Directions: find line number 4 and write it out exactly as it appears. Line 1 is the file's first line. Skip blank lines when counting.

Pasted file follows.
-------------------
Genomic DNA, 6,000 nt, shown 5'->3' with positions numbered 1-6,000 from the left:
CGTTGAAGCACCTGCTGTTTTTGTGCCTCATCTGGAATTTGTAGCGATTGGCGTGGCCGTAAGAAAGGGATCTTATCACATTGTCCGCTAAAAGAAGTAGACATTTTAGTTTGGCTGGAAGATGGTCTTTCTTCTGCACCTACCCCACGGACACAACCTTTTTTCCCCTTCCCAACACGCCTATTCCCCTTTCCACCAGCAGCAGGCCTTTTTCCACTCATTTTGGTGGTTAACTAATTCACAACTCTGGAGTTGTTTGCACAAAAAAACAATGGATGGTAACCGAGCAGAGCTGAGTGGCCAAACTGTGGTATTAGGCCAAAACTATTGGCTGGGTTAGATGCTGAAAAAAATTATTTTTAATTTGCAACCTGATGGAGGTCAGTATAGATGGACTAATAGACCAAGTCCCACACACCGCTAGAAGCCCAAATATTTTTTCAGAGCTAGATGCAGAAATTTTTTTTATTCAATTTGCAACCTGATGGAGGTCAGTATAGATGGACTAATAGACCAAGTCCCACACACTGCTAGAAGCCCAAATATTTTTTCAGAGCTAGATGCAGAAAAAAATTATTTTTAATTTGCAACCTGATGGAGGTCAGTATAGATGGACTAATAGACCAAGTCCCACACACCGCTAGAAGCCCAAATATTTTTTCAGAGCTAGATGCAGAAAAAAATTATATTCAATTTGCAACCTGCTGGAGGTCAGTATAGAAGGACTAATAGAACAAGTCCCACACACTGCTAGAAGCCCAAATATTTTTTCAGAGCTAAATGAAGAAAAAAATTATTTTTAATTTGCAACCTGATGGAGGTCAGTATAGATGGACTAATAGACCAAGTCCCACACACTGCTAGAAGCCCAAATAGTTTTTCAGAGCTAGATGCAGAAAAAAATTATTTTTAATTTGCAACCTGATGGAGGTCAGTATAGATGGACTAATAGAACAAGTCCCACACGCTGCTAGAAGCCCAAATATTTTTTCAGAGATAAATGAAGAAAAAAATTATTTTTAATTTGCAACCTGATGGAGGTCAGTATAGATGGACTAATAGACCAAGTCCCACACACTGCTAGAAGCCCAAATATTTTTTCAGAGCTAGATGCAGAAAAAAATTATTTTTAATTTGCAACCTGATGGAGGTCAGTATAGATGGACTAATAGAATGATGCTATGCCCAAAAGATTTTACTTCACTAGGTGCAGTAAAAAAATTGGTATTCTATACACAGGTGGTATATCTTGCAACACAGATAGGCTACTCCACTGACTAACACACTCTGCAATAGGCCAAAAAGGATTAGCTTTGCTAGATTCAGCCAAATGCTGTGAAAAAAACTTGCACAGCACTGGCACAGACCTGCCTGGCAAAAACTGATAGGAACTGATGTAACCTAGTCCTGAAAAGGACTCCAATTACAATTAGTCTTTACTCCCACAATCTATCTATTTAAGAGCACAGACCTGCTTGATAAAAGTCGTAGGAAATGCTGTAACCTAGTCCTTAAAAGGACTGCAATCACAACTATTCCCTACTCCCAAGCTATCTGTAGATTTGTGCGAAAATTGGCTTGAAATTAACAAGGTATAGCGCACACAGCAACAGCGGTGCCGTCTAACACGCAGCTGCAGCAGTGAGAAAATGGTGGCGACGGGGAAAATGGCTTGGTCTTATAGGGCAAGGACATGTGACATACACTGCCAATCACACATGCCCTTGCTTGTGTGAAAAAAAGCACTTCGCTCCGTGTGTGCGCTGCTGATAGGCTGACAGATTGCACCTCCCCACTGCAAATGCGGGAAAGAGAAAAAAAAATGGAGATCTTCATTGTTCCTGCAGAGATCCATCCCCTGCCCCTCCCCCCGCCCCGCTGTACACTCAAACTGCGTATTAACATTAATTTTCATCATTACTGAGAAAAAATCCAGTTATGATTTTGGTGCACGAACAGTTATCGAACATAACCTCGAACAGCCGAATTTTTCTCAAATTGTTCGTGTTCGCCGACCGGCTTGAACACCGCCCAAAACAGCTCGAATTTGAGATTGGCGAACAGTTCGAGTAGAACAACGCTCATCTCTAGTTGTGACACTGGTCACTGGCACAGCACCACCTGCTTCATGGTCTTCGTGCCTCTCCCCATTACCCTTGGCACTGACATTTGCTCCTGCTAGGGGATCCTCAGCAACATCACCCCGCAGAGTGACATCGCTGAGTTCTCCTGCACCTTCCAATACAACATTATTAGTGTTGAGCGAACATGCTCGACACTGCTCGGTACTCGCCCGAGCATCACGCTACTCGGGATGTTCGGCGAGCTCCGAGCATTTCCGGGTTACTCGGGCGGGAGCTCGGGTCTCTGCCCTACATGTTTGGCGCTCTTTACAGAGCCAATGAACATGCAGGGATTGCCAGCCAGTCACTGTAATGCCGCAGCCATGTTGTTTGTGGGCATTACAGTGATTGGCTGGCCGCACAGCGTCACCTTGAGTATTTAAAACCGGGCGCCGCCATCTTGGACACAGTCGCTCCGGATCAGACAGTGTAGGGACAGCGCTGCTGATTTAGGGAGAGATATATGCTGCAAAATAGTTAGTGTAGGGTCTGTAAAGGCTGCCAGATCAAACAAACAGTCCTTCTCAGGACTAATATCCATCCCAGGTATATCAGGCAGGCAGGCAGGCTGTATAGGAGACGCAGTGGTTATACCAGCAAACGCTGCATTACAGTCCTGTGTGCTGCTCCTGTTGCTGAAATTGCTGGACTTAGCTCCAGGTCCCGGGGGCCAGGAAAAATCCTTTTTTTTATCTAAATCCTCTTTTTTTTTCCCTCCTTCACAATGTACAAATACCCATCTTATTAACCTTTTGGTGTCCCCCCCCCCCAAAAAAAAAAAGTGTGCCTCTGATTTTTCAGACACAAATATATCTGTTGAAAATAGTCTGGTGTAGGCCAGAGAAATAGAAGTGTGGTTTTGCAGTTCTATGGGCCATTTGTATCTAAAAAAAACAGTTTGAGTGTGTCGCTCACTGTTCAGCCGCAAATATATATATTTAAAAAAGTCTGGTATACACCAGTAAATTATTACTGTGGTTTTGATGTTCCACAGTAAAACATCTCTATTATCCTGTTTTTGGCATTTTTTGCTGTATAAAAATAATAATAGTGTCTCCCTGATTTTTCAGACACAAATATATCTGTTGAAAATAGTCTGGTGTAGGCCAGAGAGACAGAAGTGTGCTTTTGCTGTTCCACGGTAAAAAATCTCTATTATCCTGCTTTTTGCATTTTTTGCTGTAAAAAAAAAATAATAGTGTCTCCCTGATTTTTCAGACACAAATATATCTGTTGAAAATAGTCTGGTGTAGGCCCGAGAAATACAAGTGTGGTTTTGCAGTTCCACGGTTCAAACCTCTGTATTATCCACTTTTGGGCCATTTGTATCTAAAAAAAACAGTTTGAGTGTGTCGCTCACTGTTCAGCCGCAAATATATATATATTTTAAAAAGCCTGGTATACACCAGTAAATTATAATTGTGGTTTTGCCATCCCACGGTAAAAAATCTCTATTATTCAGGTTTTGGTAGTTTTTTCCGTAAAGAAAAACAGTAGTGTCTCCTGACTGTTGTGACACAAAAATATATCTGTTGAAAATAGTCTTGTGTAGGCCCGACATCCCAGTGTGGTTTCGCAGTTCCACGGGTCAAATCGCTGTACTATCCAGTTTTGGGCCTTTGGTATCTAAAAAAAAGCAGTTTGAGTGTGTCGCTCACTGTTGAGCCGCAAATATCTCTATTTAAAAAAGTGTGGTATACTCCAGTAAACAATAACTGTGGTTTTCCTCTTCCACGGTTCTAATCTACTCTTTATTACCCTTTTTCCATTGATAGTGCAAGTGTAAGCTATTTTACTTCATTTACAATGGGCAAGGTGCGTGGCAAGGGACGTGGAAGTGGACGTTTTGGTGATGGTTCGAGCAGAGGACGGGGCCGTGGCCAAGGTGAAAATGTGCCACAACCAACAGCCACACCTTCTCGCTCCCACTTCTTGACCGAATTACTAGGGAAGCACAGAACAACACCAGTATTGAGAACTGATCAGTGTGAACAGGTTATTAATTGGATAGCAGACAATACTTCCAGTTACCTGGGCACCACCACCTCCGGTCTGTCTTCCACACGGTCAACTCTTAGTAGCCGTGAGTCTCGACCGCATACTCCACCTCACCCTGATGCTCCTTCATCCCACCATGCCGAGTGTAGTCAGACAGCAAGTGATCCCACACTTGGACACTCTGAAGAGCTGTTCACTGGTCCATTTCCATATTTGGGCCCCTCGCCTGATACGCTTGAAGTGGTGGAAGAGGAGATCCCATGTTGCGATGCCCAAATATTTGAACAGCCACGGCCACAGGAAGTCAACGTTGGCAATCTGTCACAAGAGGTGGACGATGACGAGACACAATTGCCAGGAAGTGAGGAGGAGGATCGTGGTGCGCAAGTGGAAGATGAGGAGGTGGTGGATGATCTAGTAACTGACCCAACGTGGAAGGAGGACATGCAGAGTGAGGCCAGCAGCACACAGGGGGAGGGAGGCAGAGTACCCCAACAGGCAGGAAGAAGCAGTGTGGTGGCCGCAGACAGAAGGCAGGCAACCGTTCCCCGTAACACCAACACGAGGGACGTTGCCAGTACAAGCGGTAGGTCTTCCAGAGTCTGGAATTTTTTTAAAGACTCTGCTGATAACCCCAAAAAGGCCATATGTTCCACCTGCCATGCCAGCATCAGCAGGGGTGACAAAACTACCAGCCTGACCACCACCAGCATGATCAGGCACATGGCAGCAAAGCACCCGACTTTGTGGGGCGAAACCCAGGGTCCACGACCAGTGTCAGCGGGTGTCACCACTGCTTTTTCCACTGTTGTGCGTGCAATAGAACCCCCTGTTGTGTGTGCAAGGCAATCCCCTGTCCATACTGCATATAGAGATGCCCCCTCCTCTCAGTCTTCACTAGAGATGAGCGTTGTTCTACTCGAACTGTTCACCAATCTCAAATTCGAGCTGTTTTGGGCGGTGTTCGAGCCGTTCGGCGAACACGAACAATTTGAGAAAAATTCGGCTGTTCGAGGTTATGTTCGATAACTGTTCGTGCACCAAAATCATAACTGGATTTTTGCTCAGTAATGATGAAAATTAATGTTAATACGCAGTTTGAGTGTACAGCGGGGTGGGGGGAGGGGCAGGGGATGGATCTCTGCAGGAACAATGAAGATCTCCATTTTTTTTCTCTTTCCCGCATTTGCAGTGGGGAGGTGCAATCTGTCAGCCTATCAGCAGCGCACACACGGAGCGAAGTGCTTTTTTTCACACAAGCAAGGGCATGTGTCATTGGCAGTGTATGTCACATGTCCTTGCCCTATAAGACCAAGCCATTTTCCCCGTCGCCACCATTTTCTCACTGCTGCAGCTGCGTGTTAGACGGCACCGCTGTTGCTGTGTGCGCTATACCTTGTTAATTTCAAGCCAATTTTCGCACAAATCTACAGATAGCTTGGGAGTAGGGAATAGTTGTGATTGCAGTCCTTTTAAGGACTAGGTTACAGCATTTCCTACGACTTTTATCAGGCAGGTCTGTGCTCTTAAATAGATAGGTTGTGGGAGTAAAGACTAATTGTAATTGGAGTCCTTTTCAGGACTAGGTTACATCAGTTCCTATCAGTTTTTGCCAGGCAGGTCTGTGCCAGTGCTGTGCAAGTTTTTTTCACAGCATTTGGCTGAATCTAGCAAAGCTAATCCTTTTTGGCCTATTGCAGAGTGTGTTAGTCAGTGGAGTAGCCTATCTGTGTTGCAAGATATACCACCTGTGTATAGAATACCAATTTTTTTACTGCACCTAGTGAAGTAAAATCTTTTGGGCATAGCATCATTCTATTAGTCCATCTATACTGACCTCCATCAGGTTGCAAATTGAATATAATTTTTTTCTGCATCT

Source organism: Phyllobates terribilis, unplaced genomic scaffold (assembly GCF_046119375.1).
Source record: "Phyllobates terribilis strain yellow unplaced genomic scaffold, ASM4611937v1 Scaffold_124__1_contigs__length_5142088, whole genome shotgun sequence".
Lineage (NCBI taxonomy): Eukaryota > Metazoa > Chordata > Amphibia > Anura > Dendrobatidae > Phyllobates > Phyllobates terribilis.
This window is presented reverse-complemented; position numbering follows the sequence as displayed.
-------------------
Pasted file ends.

Source record: "Phyllobates terribilis strain yellow unplaced genomic scaffold, ASM4611937v1 Scaffold_124__1_contigs__length_5142088, whole genome shotgun sequence".